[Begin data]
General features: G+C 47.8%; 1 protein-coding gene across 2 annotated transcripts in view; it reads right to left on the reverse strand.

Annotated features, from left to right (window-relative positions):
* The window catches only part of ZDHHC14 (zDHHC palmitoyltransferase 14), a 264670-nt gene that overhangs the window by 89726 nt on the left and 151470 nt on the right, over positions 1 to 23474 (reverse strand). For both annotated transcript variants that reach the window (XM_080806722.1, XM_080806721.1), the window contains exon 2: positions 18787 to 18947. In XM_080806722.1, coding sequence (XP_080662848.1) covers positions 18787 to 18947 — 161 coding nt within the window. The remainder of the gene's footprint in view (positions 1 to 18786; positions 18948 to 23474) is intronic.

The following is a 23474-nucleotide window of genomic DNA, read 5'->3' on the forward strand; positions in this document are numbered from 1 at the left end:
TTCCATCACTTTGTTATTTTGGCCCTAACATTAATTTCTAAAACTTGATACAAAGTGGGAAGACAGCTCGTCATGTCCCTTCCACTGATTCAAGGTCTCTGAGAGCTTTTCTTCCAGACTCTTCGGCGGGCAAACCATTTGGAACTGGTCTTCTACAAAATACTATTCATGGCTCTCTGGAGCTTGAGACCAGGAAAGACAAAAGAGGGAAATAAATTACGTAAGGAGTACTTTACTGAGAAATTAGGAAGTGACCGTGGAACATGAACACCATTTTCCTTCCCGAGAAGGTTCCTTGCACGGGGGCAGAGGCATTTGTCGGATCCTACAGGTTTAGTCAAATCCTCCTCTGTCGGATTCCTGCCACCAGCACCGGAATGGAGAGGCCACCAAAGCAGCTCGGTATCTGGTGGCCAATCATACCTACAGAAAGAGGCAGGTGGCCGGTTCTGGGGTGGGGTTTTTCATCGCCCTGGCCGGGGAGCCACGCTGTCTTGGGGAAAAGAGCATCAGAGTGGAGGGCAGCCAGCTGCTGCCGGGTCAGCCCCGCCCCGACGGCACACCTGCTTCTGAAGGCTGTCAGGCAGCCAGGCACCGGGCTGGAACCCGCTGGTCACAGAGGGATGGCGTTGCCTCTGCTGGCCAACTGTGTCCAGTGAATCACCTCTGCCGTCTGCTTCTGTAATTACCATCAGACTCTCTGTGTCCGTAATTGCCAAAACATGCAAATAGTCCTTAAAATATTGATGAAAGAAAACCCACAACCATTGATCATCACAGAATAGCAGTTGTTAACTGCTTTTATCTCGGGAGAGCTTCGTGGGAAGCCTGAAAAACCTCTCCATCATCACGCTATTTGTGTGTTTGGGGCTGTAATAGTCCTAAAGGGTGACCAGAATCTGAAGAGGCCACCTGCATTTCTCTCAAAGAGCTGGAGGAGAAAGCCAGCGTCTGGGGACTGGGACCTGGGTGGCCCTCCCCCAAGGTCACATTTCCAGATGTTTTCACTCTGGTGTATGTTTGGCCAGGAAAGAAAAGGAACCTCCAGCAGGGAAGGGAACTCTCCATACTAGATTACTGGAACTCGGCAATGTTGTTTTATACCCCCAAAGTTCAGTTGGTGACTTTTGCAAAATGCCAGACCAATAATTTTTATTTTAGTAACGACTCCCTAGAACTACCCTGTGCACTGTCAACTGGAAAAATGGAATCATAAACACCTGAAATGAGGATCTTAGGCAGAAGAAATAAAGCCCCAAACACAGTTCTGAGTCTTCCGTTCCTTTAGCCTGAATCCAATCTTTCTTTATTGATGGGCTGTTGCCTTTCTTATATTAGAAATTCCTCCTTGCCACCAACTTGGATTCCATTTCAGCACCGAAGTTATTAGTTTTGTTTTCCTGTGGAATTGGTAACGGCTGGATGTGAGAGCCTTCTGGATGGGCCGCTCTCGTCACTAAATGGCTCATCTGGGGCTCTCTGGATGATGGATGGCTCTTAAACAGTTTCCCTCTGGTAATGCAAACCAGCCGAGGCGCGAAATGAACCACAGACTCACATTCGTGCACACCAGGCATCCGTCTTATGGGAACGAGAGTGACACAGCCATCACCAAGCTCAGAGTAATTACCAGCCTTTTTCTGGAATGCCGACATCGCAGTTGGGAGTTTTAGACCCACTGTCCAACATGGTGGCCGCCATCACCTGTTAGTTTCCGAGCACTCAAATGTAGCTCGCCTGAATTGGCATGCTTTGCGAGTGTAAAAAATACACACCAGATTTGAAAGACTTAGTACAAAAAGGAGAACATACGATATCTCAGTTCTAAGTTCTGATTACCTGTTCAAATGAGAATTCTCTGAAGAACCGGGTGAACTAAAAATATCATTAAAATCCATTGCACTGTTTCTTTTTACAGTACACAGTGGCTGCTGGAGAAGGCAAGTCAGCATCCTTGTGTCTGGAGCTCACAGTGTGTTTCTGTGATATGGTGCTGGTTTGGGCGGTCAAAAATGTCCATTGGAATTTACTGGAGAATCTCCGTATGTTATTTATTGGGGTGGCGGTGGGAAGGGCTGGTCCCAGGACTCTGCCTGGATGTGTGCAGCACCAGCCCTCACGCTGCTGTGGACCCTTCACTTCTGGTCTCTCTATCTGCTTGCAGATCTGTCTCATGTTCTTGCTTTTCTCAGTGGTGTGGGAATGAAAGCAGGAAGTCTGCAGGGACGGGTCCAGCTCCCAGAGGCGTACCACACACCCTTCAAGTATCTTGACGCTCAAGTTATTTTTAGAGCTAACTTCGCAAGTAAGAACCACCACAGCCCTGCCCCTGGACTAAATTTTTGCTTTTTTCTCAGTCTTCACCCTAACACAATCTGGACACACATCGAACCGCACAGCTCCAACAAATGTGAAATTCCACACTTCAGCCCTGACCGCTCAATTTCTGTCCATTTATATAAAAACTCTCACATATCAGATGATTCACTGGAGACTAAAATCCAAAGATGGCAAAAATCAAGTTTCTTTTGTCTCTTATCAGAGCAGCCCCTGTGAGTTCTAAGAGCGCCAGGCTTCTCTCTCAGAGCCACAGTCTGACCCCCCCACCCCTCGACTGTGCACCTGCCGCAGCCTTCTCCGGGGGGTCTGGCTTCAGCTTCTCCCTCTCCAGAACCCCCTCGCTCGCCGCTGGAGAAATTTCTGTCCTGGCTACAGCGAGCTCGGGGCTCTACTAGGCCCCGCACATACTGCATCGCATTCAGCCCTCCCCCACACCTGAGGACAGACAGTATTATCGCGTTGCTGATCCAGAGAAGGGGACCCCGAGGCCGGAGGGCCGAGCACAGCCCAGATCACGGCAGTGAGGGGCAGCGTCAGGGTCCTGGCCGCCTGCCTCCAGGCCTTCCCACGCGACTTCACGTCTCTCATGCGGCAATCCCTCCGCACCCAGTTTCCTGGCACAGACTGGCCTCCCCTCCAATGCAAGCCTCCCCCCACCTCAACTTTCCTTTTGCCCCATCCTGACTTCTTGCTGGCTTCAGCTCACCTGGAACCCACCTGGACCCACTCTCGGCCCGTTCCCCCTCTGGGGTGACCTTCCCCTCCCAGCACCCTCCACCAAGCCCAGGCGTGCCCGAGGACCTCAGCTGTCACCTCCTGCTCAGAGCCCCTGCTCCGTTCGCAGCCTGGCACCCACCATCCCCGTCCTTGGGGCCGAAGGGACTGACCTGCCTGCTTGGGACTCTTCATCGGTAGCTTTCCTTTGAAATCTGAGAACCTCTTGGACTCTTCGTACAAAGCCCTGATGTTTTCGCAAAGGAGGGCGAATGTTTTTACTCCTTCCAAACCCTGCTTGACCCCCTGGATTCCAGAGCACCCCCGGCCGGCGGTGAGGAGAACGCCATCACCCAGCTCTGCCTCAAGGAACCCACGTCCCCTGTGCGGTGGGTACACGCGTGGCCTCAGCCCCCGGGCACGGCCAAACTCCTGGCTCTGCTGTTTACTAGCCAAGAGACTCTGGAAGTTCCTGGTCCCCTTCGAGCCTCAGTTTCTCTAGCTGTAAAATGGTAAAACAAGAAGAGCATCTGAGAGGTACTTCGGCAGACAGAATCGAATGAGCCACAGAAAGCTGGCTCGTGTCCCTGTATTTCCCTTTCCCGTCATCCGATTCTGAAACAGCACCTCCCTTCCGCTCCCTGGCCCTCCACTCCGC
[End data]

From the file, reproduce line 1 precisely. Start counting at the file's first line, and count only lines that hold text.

General features: G+C 47.8%; 1 protein-coding gene across 2 annotated transcripts in view; it reads right to left on the reverse strand.